Politicians almost never allow us a glimpse into what’s really going on in their minds. So when Dick Lamm, Colorado’s “Governor Gloom,” does, it’s hard to resist the urge to perform armchair psychoanalysis. This book is about the major problems facing the United States today, but it is elaborately set up as a work of quasi-fiction, taking place 15 years in the future—two different futures, actually, featuring two different presidents. For the first two-thirds of the book, the president is Susan J. Hesperus (elected 1996). The blizzard of memos she requests from her cabinet officers gives Lamm a chance to lay out in full the predictions that earned him his nickname. Then, in the last third, Lamm invents an alternative future, without Hesperus but with a Maine senator named Martin Morgenstern, who is elected president in 1992 and heroically averts all the crises that earlier in the book (but later chronologically—it’s confusing) faced Hesperus. A history of the Morgenstern administration is Lamm’s way of giving his solutions to all the woes he has described. Hesperus, the first woman president, never appears onstage, though it’s worth noting that her name means “evening star,” as in Lamm’s idea that it’s evening in America. Morgenstern, on the other hand, is praised lavishly in a way that suggests it’s how Lamm sees himself: “Leadership is a matter of asking the big questions… what he was offering was a very sophisticated set of assumptions… his intense and eloquent style could move-many people, even when the message was like Cassandra’s.”

Also, though Lamm doesn’t say so, Morgenstern is, judging by his name, the first Jewish president; Lamm himself is a Unitarian. What can this mean? Either a) that Lamm, knowing where the political money is for a skeptical-of-unions Democrat, is thinking ahead to his next campaign or b) that, while Lamm isn’t Jewish, his fantasy-self is, probably because he thinks of Jewishness as meaning super-braininess. What he’s most vain about is his tough-minded intelligence.

Indeed, Lamm is what liberals spent last year accusing Gary Hart and neoliberalism of being—very smart but unsentimentally analytical and prone to use the phrase “new ideas” as code for an agenda of dismantling the social welfare state. Some of Lamm’s causes will be familiar to readers of this magazine: the overgenerosity of federal pensions and entitlement programs, the poor quality of teaching in public schools, the need to play dirty with Japan on trade, the evils of doctors and lawyers. Within the self-imposed constraints of the form he has chosen, he argues for them eloquently (though there are too many Bartlett’s-style quotes, including, inevitably, one from Edward Gibbon).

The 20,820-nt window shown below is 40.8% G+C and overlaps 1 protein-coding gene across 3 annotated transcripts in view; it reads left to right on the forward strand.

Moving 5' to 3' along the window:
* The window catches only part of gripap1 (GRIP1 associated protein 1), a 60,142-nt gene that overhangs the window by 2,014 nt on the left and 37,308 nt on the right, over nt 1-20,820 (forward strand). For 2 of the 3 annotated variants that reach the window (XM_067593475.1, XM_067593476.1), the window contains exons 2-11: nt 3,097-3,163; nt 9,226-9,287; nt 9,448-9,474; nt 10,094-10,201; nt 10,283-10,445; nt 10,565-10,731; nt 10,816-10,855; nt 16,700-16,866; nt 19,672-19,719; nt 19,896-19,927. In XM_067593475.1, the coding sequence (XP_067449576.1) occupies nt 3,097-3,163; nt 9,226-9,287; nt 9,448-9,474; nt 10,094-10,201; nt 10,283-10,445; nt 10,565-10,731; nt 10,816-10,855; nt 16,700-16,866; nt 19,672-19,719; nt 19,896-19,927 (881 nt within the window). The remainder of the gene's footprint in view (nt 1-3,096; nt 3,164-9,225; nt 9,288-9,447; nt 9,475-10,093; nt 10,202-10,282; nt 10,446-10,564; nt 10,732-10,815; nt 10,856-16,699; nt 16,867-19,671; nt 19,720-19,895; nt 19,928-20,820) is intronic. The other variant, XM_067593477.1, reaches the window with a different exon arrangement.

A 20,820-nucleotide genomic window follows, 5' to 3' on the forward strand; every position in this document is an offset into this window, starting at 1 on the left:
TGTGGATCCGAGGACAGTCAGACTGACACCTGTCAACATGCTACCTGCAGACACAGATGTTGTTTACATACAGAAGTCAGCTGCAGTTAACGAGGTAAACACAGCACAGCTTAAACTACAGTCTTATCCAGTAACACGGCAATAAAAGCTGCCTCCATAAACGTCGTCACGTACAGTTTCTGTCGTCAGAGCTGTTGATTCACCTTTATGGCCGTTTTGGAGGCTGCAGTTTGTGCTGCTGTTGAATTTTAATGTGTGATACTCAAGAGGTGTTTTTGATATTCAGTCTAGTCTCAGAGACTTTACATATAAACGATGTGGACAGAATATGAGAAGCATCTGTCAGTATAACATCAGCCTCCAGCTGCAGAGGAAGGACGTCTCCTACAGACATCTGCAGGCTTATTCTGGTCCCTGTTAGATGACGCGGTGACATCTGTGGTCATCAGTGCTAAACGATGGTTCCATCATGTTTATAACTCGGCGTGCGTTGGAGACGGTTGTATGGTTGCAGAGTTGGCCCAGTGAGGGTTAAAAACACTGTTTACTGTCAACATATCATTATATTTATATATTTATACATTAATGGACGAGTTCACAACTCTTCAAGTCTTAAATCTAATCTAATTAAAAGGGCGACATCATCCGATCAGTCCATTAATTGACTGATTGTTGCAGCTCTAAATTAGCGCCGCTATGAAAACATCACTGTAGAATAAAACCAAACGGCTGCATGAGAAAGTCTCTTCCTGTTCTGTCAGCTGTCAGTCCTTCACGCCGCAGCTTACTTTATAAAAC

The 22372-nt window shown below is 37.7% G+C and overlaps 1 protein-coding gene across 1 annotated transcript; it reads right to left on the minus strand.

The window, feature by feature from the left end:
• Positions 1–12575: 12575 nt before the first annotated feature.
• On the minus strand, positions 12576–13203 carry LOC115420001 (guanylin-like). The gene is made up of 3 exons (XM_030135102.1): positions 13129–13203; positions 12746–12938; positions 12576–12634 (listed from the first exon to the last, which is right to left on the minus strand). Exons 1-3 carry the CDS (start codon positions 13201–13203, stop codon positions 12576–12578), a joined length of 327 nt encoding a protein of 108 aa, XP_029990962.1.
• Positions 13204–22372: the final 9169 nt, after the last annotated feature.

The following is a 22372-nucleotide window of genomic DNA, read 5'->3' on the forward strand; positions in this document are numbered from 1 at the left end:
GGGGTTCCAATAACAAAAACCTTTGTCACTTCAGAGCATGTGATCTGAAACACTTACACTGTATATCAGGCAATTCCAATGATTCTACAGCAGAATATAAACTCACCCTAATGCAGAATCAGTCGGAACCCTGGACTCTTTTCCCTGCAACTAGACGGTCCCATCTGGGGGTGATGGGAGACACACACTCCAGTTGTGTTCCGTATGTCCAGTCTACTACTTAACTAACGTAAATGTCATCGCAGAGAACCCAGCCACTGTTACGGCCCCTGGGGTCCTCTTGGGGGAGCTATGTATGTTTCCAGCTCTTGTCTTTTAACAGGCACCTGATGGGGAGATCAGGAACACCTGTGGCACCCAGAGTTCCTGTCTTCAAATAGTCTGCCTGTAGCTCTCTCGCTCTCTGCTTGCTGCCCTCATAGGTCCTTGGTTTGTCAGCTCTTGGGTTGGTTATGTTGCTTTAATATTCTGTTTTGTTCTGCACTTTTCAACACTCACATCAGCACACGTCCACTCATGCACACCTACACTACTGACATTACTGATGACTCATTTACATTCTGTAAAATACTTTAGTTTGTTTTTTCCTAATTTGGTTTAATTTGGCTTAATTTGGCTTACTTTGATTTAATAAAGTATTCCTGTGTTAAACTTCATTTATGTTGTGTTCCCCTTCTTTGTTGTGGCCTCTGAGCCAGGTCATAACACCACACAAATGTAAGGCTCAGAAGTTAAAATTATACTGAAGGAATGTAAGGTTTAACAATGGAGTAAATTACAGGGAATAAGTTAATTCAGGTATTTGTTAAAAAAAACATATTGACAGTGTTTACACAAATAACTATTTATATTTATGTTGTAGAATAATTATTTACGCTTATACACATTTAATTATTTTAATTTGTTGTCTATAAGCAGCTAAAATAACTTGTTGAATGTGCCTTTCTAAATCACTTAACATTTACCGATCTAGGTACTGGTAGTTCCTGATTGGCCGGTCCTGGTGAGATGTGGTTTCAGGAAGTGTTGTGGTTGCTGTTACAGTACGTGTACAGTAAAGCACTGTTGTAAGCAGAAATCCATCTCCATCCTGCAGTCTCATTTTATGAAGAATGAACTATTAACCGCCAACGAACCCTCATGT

He is at his very best on the issue that rocketed him to fame a couple of years ago: our over-commitment of resources to prolonging the lives of the terminally ill. The rate of increase in the percentage of the Gross National Product going to health care is amazing, and, though some of this money goes to rich doctors and the rich lawyers who sue them for malpractice, the lion’s share is for the noble purpose of providing high-quality medical care for everybody. We are bored by preventive medicine but captivated by the technological razzle-dazzle and soap-opera drama of procedures such as artificial heart implantations, which prolong life for a short time at tremendous expense. (President Reagan, that enemy of government spending, calls up artificial heart patients and proclaims them national heroes.) Lamm says Medicare alone spent $15 billion last year on people in their last six months of life.

Even under a completely socialized system, medical advances would make carrying out the Hippocratic Oath more and more expensive. If, after all possible costs have been controlled and all possible preventive measures taken, health care still has to be rationed, better to cut out the terminally ill than the poor. It takes courage for Lamm to say so.

Feed trees, not people

Lamm’s thinking on other issues is less original, but he does bring a strong intellect to the issues he addresses. He does not share Jimmy Carter’s flaw of being unable to weave a thousand bright threads into a tapestry. His approach to issues is so orderly, in fact, that it almost takes the form of a catechism. Step One is noticing a drain on resources—excessive military pensions, interest on the debt, and the like—which are usually caused by the short time horizon and addiction to the free lunch that plague every democratic state; we are, as Lamm likes to put it, depleting capital. Step Two is “reality therapy,” in which the harsh, unpleasant truths about the situation are pointed out, often through the rhetorical technique of projecting alarming trend lines far enough into the future until they become disasters. And step three is “triage”: ruthlessly getting rid of the unnecessary claims on resources to preserve the overall health of the nation.